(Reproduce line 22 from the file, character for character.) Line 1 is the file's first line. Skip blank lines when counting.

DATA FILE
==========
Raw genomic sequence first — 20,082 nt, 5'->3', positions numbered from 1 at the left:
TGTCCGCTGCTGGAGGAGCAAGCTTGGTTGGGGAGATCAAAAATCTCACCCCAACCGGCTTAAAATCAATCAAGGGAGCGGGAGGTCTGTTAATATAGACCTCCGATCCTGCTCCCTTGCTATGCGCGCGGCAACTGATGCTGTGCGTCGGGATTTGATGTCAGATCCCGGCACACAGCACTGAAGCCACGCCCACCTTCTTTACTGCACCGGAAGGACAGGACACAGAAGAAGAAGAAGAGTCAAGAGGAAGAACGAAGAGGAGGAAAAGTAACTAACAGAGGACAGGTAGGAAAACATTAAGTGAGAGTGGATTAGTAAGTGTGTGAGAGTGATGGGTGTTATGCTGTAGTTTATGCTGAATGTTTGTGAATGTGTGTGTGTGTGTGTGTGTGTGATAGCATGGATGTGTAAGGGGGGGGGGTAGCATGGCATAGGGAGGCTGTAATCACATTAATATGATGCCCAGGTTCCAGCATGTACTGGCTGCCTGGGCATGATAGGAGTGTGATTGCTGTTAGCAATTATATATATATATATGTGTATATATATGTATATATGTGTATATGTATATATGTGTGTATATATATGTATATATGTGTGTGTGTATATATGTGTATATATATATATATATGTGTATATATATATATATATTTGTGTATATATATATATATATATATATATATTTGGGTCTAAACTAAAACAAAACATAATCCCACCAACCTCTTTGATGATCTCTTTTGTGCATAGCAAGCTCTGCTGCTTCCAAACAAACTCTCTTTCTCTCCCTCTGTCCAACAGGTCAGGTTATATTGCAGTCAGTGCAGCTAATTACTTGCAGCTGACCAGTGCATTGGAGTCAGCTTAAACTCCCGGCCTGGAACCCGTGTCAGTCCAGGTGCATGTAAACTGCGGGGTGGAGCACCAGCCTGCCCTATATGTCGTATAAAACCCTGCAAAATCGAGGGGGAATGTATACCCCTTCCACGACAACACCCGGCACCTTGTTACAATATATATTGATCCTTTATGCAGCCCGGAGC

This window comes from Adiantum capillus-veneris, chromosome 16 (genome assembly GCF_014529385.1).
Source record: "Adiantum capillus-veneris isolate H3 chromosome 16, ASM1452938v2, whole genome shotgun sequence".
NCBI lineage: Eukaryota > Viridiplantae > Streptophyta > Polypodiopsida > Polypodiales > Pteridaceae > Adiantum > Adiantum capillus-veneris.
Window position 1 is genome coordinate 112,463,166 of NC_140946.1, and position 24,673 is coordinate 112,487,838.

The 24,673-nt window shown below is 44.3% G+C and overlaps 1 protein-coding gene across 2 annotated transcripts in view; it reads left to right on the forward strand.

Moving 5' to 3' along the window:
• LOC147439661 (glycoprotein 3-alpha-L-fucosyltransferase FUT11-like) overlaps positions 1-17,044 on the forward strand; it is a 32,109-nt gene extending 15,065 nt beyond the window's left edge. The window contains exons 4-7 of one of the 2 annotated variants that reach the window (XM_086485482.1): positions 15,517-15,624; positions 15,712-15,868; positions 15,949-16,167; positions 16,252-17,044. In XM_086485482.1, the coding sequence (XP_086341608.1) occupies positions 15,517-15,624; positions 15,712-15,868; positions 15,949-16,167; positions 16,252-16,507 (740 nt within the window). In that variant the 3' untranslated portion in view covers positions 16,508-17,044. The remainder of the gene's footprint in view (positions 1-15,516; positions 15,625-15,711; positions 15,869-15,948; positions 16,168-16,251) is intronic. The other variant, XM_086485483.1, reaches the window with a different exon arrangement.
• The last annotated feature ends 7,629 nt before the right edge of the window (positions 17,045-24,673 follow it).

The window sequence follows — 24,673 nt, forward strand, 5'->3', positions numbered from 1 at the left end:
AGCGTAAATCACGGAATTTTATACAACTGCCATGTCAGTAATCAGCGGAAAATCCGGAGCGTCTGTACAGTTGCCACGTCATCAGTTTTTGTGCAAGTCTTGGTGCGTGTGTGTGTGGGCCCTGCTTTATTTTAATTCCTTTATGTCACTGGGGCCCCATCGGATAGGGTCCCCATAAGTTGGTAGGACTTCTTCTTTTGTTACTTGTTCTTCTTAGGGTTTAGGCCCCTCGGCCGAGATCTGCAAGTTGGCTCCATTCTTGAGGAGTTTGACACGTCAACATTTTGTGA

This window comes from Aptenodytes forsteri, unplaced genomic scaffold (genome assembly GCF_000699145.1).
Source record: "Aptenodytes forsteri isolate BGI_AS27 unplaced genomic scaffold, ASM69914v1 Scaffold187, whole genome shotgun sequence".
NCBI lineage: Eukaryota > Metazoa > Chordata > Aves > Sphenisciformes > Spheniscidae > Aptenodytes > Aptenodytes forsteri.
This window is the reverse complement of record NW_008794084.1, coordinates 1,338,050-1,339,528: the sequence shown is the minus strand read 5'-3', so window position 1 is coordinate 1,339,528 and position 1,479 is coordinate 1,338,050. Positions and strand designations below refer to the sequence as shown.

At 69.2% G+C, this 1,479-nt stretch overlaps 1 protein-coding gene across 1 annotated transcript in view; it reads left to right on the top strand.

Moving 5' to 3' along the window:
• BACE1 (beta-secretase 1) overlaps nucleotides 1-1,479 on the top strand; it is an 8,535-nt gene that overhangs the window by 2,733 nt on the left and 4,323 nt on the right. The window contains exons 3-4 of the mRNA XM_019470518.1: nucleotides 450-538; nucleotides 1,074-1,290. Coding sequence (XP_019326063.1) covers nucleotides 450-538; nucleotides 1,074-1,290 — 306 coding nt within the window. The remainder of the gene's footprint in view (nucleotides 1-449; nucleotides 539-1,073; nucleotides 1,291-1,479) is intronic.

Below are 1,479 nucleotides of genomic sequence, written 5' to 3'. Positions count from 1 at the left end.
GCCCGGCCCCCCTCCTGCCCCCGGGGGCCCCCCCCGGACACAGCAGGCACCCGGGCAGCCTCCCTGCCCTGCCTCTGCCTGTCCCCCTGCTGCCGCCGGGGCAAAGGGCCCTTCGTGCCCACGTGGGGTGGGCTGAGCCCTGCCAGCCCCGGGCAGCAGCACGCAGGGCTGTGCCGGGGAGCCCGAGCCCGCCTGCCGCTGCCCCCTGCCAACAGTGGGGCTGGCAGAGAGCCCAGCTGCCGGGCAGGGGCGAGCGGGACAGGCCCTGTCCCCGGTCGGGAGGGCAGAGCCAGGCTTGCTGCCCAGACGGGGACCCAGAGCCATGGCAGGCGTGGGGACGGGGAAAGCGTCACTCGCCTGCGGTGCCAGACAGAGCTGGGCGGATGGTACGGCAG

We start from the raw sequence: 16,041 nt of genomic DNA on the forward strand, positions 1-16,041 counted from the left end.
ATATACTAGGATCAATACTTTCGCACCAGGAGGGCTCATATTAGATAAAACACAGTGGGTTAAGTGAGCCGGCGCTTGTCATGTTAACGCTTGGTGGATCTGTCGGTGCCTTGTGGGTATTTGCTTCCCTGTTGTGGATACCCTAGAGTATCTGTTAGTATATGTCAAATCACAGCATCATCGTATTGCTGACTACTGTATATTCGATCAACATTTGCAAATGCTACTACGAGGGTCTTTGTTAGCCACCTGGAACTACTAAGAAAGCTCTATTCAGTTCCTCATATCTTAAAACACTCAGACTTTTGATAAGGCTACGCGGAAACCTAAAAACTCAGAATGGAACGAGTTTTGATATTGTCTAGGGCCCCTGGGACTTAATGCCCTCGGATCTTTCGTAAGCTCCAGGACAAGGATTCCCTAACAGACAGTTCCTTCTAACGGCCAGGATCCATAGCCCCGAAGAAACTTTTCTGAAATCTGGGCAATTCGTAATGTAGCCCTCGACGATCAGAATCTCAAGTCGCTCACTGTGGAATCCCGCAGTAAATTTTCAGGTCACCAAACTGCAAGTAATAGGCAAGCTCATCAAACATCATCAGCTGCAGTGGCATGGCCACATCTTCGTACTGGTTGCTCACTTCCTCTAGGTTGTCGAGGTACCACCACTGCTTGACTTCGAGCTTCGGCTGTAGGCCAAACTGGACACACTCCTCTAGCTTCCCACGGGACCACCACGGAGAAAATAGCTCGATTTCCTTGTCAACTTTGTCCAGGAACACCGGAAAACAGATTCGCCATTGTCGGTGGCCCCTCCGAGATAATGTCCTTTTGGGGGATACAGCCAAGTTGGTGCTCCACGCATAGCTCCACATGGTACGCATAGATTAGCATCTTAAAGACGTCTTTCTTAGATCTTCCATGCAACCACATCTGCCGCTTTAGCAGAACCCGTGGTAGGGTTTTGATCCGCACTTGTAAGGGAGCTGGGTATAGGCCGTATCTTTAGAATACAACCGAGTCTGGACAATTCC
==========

We start from the raw sequence: 16,041 nt of genomic DNA on the forward strand, positions 1-16,041 counted from the left end.